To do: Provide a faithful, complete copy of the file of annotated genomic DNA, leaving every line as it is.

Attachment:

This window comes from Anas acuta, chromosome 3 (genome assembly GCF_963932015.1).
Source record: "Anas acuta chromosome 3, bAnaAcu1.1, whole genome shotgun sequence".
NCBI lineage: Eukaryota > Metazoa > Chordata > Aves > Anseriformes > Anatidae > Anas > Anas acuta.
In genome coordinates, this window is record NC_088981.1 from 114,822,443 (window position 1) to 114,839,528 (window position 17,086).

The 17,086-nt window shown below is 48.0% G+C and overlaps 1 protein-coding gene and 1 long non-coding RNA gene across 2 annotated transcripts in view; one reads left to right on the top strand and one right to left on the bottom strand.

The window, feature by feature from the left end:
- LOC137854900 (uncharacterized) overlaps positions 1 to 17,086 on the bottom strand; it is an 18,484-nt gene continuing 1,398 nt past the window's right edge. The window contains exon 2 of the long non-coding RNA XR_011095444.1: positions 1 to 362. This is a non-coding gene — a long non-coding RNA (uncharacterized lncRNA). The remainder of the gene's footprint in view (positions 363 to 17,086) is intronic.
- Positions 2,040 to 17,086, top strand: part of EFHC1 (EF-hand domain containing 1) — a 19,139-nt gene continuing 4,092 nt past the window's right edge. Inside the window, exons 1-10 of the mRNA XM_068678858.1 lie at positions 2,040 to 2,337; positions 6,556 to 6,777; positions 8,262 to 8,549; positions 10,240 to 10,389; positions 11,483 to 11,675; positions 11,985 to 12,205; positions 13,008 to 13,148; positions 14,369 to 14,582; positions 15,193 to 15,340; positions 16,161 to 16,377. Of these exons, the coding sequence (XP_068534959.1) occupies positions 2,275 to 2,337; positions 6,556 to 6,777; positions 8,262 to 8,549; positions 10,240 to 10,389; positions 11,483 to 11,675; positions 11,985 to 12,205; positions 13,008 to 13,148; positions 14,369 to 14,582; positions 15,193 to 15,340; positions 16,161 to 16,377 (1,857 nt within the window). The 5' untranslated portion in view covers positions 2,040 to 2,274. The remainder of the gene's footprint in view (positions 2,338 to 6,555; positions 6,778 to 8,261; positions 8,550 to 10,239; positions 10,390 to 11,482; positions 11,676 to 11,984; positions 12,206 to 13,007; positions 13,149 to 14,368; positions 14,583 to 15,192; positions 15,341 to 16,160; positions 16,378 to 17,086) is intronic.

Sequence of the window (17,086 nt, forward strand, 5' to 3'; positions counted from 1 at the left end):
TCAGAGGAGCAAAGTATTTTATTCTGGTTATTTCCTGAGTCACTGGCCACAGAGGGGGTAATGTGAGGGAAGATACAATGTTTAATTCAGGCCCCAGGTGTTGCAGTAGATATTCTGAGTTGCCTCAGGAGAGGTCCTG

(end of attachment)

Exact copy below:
This window comes from Anas acuta, chromosome 3 (genome assembly GCF_963932015.1).
Source record: "Anas acuta chromosome 3, bAnaAcu1.1, whole genome shotgun sequence".
NCBI lineage: Eukaryota > Metazoa > Chordata > Aves > Anseriformes > Anatidae > Anas > Anas acuta.
In genome coordinates, this window is record NC_088981.1 from 114,822,443 (window position 1) to 114,839,528 (window position 17,086).

The 17,086-nt window shown below is 48.0% G+C and overlaps 1 protein-coding gene and 1 long non-coding RNA gene across 2 annotated transcripts in view; one reads left to right on the top strand and one right to left on the bottom strand.

The window, feature by feature from the left end:
- LOC137854900 (uncharacterized) overlaps positions 1 to 17,086 on the bottom strand; it is an 18,484-nt gene continuing 1,398 nt past the window's right edge. The window contains exon 2 of the long non-coding RNA XR_011095444.1: positions 1 to 362. This is a non-coding gene — a long non-coding RNA (uncharacterized lncRNA). The remainder of the gene's footprint in view (positions 363 to 17,086) is intronic.
- Positions 2,040 to 17,086, top strand: part of EFHC1 (EF-hand domain containing 1) — a 19,139-nt gene continuing 4,092 nt past the window's right edge. Inside the window, exons 1-10 of the mRNA XM_068678858.1 lie at positions 2,040 to 2,337; positions 6,556 to 6,777; positions 8,262 to 8,549; positions 10,240 to 10,389; positions 11,483 to 11,675; positions 11,985 to 12,205; positions 13,008 to 13,148; positions 14,369 to 14,582; positions 15,193 to 15,340; positions 16,161 to 16,377. Of these exons, the coding sequence (XP_068534959.1) occupies positions 2,275 to 2,337; positions 6,556 to 6,777; positions 8,262 to 8,549; positions 10,240 to 10,389; positions 11,483 to 11,675; positions 11,985 to 12,205; positions 13,008 to 13,148; positions 14,369 to 14,582; positions 15,193 to 15,340; positions 16,161 to 16,377 (1,857 nt within the window). The 5' untranslated portion in view covers positions 2,040 to 2,274. The remainder of the gene's footprint in view (positions 2,338 to 6,555; positions 6,778 to 8,261; positions 8,550 to 10,239; positions 10,390 to 11,482; positions 11,676 to 11,984; positions 12,206 to 13,007; positions 13,149 to 14,368; positions 14,583 to 15,192; positions 15,341 to 16,160; positions 16,378 to 17,086) is intronic.

Sequence of the window (17,086 nt, forward strand, 5' to 3'; positions counted from 1 at the left end):
TCAGAGGAGCAAAGTATTTTATTCTGGTTATTTCCTGAGTCACTGGCCACAGAGGGGGTAATGTGAGGGAAGATACAATGTTTAATTCAGGCCCCAGGTGTTGCAGTAGATATTCTGAGTTGCCTCAGGAGAGGTCCTG